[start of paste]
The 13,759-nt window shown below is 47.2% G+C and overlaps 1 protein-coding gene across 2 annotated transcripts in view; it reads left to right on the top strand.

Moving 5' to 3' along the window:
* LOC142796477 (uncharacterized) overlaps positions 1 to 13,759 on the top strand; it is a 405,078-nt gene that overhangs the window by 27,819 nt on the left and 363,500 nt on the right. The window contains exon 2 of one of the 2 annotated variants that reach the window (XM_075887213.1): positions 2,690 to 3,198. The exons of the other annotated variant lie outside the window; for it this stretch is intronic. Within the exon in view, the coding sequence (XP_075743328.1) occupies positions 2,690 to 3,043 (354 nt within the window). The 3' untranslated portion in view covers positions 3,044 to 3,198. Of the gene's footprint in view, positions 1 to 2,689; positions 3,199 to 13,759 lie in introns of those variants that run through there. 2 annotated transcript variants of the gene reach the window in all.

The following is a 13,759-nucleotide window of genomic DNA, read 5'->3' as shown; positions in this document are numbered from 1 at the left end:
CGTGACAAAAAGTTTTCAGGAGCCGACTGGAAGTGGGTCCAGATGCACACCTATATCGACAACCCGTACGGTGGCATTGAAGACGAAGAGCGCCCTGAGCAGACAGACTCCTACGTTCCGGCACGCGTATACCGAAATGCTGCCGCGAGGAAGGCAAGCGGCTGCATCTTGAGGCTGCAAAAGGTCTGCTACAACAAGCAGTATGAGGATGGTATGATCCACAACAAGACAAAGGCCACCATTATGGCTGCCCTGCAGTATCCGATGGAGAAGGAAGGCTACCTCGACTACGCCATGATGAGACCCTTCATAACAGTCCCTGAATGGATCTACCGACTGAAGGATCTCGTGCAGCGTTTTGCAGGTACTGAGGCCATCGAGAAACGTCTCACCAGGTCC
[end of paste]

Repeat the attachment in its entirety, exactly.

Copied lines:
The 13,759-nt window shown below is 47.2% G+C and overlaps 1 protein-coding gene across 2 annotated transcripts in view; it reads left to right on the top strand.

Moving 5' to 3' along the window:
* LOC142796477 (uncharacterized) overlaps positions 1 to 13,759 on the top strand; it is a 405,078-nt gene that overhangs the window by 27,819 nt on the left and 363,500 nt on the right. The window contains exon 2 of one of the 2 annotated variants that reach the window (XM_075887213.1): positions 2,690 to 3,198. The exons of the other annotated variant lie outside the window; for it this stretch is intronic. Within the exon in view, the coding sequence (XP_075743328.1) occupies positions 2,690 to 3,043 (354 nt within the window). The 3' untranslated portion in view covers positions 3,044 to 3,198. Of the gene's footprint in view, positions 1 to 2,689; positions 3,199 to 13,759 lie in introns of those variants that run through there. 2 annotated transcript variants of the gene reach the window in all.

The following is a 13,759-nucleotide window of genomic DNA, read 5'->3' as shown; positions in this document are numbered from 1 at the left end:
CGTGACAAAAAGTTTTCAGGAGCCGACTGGAAGTGGGTCCAGATGCACACCTATATCGACAACCCGTACGGTGGCATTGAAGACGAAGAGCGCCCTGAGCAGACAGACTCCTACGTTCCGGCACGCGTATACCGAAATGCTGCCGCGAGGAAGGCAAGCGGCTGCATCTTGAGGCTGCAAAAGGTCTGCTACAACAAGCAGTATGAGGATGGTATGATCCACAACAAGACAAAGGCCACCATTATGGCTGCCCTGCAGTATCCGATGGAGAAGGAAGGCTACCTCGACTACGCCATGATGAGACCCTTCATAACAGTCCCTGAATGGATCTACCGACTGAAGGATCTCGTGCAGCGTTTTGCAGGTACTGAGGCCATCGAGAAACGTCTCACCAGGTCC